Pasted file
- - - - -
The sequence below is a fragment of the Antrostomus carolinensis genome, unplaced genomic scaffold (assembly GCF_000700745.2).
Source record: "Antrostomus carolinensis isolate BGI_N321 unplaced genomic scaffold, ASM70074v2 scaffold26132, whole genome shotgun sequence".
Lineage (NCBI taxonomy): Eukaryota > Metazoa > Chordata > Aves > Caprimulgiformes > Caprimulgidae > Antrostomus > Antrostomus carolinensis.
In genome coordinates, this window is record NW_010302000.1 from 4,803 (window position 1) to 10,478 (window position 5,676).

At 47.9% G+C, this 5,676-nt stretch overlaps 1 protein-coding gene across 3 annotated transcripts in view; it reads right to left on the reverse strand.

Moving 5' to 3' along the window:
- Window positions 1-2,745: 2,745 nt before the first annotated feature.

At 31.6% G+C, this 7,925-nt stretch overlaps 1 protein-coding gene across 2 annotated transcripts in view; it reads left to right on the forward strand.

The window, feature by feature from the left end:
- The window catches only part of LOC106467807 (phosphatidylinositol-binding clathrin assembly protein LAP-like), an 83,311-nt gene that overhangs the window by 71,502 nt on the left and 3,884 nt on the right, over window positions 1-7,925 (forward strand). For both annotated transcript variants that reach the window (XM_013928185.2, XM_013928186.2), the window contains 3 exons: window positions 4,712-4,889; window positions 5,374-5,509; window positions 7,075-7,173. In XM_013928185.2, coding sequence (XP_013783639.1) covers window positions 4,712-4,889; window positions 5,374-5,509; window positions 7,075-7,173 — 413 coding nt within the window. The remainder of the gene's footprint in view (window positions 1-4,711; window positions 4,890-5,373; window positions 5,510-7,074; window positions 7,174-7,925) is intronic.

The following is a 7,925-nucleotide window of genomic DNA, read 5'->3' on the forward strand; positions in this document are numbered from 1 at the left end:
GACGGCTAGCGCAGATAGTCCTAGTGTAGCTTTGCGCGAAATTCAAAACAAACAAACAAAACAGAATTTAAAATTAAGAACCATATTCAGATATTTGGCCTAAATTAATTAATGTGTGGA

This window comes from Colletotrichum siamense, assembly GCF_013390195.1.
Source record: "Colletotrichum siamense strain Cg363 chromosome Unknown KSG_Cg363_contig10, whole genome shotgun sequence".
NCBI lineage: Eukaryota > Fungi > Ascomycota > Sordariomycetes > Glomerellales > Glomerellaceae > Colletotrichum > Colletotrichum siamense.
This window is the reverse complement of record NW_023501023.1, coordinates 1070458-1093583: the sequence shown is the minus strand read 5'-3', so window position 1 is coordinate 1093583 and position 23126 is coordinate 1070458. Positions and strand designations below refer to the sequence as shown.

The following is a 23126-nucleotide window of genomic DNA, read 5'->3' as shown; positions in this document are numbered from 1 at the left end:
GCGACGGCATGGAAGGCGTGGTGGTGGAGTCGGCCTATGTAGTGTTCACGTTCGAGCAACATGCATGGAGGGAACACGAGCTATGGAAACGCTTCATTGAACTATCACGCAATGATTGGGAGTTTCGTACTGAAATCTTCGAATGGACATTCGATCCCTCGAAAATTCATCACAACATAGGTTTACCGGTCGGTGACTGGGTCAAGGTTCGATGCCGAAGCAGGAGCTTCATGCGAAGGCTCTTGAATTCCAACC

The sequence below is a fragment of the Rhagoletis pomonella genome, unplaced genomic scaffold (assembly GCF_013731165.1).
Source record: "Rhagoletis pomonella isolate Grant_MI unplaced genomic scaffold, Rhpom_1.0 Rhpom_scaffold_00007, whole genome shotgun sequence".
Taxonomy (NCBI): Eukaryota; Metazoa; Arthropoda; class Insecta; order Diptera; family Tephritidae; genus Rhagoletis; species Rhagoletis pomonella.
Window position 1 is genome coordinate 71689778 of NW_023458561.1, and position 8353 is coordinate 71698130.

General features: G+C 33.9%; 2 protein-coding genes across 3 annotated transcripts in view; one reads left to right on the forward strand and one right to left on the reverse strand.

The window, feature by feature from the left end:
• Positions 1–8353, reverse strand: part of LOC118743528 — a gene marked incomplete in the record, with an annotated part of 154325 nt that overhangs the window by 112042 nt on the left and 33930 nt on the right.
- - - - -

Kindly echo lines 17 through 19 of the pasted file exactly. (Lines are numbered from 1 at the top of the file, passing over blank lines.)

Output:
The following is a 23126-nucleotide window of genomic DNA, read 5'->3' as shown; positions in this document are numbered from 1 at the left end:
GCGACGGCATGGAAGGCGTGGTGGTGGAGTCGGCCTATGTAGTGTTCACGTTCGAGCAACATGCATGGAGGGAACACGAGCTATGGAAACGCTTCATTGAACTATCACGCAATGATTGGGAGTTTCGTACTGAAATCTTCGAATGGACATTCGATCCCTCGAAAATTCATCACAACATAGGTTTACCGGTCGGTGACTGGGTCAAGGTTCGATGCCGAAGCAGGAGCTTCATGCGAAGGCTCTTGAATTCCAACC

The sequence below is a fragment of the Rhagoletis pomonella genome, unplaced genomic scaffold (assembly GCF_013731165.1).